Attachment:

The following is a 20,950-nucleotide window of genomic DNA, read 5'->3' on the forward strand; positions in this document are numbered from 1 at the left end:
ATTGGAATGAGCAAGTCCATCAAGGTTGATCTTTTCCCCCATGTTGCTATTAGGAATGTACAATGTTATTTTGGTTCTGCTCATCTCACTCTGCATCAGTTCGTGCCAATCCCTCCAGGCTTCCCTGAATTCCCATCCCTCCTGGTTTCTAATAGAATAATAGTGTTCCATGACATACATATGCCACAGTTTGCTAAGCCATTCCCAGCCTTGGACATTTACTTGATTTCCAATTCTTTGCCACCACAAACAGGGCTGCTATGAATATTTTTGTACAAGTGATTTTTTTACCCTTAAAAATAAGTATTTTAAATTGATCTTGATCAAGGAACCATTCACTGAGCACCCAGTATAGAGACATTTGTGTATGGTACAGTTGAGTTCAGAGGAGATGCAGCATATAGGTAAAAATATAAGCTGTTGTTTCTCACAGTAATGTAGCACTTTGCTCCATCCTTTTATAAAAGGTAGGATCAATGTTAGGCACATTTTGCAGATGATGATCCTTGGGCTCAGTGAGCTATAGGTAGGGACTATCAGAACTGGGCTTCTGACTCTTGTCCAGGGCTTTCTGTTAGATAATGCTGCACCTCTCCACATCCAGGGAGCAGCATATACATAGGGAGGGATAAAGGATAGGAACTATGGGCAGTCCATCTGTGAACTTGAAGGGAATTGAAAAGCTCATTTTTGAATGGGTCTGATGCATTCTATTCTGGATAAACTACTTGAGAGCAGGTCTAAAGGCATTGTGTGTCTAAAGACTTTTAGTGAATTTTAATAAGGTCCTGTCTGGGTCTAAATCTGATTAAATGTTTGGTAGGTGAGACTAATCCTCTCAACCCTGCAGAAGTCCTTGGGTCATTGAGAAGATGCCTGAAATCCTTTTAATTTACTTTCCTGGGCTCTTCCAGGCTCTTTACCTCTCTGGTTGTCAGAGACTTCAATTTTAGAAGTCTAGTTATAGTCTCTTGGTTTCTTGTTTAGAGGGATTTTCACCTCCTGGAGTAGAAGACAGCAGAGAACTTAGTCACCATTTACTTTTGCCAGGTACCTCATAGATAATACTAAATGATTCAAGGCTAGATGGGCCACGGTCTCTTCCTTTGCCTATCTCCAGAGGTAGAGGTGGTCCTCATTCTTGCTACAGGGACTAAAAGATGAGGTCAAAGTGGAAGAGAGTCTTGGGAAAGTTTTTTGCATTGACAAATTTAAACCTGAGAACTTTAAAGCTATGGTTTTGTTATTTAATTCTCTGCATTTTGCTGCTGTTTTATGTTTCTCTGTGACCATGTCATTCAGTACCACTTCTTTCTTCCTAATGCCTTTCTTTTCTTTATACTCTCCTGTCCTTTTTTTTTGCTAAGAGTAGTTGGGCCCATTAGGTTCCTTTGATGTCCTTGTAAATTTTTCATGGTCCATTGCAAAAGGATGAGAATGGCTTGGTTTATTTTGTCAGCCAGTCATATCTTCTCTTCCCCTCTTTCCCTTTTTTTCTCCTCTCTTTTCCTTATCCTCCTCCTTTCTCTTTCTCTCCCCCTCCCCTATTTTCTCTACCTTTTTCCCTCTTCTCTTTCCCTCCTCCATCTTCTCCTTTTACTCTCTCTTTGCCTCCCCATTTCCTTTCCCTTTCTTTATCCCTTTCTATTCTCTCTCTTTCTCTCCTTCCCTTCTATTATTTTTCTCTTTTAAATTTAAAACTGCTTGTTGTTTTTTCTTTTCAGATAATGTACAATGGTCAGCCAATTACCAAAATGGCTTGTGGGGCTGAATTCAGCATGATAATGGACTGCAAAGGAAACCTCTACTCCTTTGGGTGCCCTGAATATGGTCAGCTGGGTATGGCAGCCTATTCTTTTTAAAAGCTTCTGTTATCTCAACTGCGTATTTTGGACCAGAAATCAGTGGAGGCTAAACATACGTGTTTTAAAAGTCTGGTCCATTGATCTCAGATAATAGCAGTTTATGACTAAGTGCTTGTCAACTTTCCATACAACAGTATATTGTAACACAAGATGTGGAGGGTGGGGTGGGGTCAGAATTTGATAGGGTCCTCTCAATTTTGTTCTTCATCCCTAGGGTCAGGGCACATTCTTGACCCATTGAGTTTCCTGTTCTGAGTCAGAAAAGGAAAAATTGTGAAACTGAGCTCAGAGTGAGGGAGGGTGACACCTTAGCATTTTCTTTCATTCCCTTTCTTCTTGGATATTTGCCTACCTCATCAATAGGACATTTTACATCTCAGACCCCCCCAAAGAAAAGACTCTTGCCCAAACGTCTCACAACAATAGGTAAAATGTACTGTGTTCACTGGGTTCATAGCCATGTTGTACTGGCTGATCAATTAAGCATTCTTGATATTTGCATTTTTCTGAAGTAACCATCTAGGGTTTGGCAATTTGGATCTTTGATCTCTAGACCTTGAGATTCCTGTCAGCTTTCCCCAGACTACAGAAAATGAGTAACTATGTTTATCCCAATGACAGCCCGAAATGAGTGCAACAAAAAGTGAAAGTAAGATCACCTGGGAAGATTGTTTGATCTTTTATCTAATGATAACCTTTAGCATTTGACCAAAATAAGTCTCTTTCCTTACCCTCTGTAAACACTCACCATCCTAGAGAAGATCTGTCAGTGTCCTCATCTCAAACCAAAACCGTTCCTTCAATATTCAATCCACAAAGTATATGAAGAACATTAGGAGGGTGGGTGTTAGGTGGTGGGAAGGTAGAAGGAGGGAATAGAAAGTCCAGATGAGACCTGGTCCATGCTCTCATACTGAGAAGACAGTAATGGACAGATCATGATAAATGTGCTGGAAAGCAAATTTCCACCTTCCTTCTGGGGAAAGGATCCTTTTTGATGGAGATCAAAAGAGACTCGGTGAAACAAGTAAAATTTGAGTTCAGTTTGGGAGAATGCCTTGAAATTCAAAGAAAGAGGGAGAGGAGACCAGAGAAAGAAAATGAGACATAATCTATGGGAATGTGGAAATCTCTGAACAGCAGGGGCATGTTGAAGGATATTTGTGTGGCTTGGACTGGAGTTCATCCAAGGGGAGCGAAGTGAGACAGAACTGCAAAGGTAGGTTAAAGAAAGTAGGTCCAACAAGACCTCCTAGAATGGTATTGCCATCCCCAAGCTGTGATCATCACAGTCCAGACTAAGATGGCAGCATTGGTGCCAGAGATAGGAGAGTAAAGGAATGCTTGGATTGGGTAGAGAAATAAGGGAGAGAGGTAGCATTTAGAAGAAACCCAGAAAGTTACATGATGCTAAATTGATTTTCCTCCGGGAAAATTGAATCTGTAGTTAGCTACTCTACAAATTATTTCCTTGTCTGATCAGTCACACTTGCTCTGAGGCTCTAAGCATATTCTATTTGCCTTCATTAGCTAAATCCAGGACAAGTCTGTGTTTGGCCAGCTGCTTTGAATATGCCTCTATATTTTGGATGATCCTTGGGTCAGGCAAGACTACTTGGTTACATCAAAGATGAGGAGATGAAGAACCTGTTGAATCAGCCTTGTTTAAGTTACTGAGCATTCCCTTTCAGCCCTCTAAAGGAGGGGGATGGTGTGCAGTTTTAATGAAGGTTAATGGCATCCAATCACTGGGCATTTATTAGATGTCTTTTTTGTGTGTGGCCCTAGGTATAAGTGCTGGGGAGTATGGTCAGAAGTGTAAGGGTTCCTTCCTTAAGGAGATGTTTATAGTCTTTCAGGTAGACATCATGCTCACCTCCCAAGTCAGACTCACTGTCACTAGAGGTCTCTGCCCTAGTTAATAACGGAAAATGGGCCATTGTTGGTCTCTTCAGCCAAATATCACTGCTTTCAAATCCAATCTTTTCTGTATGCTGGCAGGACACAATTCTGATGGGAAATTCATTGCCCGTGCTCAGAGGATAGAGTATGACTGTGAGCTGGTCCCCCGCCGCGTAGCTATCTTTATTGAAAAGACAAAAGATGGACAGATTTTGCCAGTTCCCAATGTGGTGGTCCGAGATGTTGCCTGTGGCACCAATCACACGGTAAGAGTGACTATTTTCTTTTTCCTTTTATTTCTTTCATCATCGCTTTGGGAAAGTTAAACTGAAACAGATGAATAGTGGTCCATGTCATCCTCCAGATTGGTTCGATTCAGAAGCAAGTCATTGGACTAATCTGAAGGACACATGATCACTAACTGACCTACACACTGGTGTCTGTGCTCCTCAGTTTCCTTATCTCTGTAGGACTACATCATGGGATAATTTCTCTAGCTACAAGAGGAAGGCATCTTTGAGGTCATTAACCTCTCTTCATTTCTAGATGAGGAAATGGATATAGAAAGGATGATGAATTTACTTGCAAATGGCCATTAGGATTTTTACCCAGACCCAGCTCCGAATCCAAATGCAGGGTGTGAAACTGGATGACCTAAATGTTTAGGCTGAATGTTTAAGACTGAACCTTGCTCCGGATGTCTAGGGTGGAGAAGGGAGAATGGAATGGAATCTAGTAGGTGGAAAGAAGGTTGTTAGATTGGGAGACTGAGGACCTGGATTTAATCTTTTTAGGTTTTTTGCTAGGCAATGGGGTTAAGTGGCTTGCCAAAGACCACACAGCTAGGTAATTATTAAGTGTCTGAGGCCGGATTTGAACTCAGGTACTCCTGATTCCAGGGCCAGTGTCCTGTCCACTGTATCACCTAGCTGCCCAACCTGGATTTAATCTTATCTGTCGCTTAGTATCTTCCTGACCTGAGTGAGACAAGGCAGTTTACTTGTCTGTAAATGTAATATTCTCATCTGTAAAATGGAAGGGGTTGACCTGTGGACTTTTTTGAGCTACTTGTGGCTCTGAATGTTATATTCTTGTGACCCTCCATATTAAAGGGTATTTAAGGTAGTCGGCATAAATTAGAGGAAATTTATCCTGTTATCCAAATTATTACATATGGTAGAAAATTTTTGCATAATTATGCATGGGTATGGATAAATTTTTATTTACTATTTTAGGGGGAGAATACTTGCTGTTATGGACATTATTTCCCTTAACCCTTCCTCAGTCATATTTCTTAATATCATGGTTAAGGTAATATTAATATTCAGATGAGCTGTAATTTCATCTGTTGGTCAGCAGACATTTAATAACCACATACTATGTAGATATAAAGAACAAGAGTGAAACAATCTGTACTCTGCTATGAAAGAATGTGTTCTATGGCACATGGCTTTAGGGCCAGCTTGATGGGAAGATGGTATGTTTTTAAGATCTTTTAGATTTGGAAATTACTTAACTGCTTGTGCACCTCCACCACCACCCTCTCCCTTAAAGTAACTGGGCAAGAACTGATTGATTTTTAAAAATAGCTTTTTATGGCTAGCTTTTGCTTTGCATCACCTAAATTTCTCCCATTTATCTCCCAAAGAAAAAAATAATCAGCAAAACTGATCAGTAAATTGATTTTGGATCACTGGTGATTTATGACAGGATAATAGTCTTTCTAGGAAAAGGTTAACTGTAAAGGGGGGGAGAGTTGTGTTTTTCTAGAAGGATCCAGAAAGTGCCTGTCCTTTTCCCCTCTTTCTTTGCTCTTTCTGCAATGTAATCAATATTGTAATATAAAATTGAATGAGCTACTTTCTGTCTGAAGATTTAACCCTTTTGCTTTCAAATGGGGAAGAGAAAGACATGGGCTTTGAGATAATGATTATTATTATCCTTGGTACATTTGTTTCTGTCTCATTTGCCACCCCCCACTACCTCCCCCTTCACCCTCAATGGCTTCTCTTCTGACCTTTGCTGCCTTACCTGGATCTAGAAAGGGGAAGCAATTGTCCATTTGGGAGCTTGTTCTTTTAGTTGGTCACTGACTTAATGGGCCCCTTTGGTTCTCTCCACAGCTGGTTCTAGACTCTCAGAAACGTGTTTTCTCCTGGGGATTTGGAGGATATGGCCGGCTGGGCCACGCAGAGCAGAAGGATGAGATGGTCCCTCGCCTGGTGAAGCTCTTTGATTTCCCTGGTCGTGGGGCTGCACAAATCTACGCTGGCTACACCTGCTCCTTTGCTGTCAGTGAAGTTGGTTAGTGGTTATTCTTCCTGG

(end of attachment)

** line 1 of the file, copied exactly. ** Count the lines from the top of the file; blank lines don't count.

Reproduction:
The following is a 20,950-nucleotide window of genomic DNA, read 5'->3' on the forward strand; positions in this document are numbered from 1 at the left end: